Saying goodbye to their precious son was heartbreaking for Jenn O’Brien and Andrew Evans from Cardiff.
Christmas will be a particularly difficult time for the couple as this time last year, their beautiful two-and-a-half year old son, Oscar, was still in their lives.
To keep Oscar’s memory alive, Jenn and Andrew, together with their family and friends, have been on a fundraising mission to raise funds for the charity that they describe as their “lifeline.”
Tŷ Hafan, the family hospice for young lives, has journeyed with the family from their very first visit, right through to the present day as they continue to struggle with the loss of their first child.
Incredibly, Oscar’s family and friends have raised more than £10,000 for the charity in just five months.
Every time the couple fundraise for Tŷ Hafan, whether cycling 52 miles, taking part in the charity’s Midnight Sleep Walk or organising bucket collections, they wear t-shirts and put up banners covered with pictures of their “one-in-a million” son.
“We just want to keep his memory going and it’s a way to give something back to Tŷ Hafan after all they’ve done for us,” said Andrew.
Oscar suffered from a rare genetic condition called Menkes Disease. It meant he needed 24-hour care and the couple knew that, sadly, his life would be short.
“When he was born, everything was fine. He was feeding and he was doing really well,” said Andrew.
But when Oscar was six months old, everything changed.
“One Wednesday afternoon, Jenn picked him up and he was all floppy and white so she rang an ambulance,” said Andrew.
“Thankfully, my sister was there and she works in a special baby care unit so she knew what to do."
The couple adored Oscar and during his short life, made sure he was as happy and comfortable as possible.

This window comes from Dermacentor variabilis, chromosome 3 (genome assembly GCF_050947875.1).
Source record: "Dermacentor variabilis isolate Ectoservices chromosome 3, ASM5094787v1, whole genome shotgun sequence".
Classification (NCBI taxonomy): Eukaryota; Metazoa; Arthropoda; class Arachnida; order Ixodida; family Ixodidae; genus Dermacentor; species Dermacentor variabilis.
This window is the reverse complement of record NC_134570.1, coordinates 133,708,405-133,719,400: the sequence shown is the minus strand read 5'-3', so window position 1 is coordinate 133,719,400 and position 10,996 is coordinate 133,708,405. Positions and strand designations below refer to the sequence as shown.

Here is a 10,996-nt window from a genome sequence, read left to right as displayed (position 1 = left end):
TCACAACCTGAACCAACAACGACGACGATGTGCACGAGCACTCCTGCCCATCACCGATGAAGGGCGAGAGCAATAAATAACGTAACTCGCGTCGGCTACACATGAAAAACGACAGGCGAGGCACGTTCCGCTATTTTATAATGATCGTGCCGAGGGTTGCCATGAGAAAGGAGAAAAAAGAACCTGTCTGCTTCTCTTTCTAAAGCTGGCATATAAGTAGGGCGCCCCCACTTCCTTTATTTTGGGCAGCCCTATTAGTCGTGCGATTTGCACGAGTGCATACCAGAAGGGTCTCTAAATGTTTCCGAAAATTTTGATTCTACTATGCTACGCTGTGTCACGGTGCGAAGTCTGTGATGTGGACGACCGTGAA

Andrew said: “When we found out about his condition, we were hoping they had made a mistake.
"When you’re going to be a dad, you think about taking your son to the football or having your first pint with him. Knowing that wouldn’t happen was heartbreaking.”
Oscar was 15 months old when the family first visited Tŷ Hafan.
“The first thing we thought when we walked through the doors was, wow! The staff know exactly what to say and they made us feel loved,” said Andrew.
The family visited the hospice on a number of occasions and Oscar adored ‘Stay and Play’ sessions at the hospice.
“He loved being sung to, going in the hydro pool and lying on the waterbed,” said Andrew.
A day before Oscar’s second birthday in December last year, his condition deteriorated rapidly and the couple were told to prepare for the worst.
“We were told he wouldn’t make it so we stayed with him at Tŷ Hafan for two weeks," said Andrew. "He gradually got better and better so we went home. He was fine for the next six months, and then, all of a sudden, he was gone.”
Their Tŷ Hafan Family Support Practitioner Hannah Williams helped the family organise Oscar’s funeral and his celebration of life which was held at Cardiff City Stadium.
“Hannah has been absolutely amazing. I really don’t know how we would have coped without her support,” said Andrew.
“We sang Mr Tumble at his funeral and we released 12 balloons outside the stadium as it was his birthday on the 12th.
“Two white horses took him to Thornhill Crematorium and one of the proudest moments for me, was walking him though the chapel. Jenn carried him in to the world and I carried him out.”
And Tŷ Hafan’s support will be available to Jen and Andrew for however long they need it.
“They are always on the end of the phone, and we know if we ever want to visit or even rant at someone, they are always there,” said Andrew.
The family will continue to raise funds for Tŷ Hafan and are planning to take part in a number of fundraising events next year.
Andrew said: “We are part of the Tŷ Hafan family now. We will never forget what they have done for us and will continue to raise funds in Oscar’s memory so they can help more families like ours.”
It costs £3.7m a year to provide Tŷ Hafan’s state-of-the-art facilities at Sully and its support services to families in the community.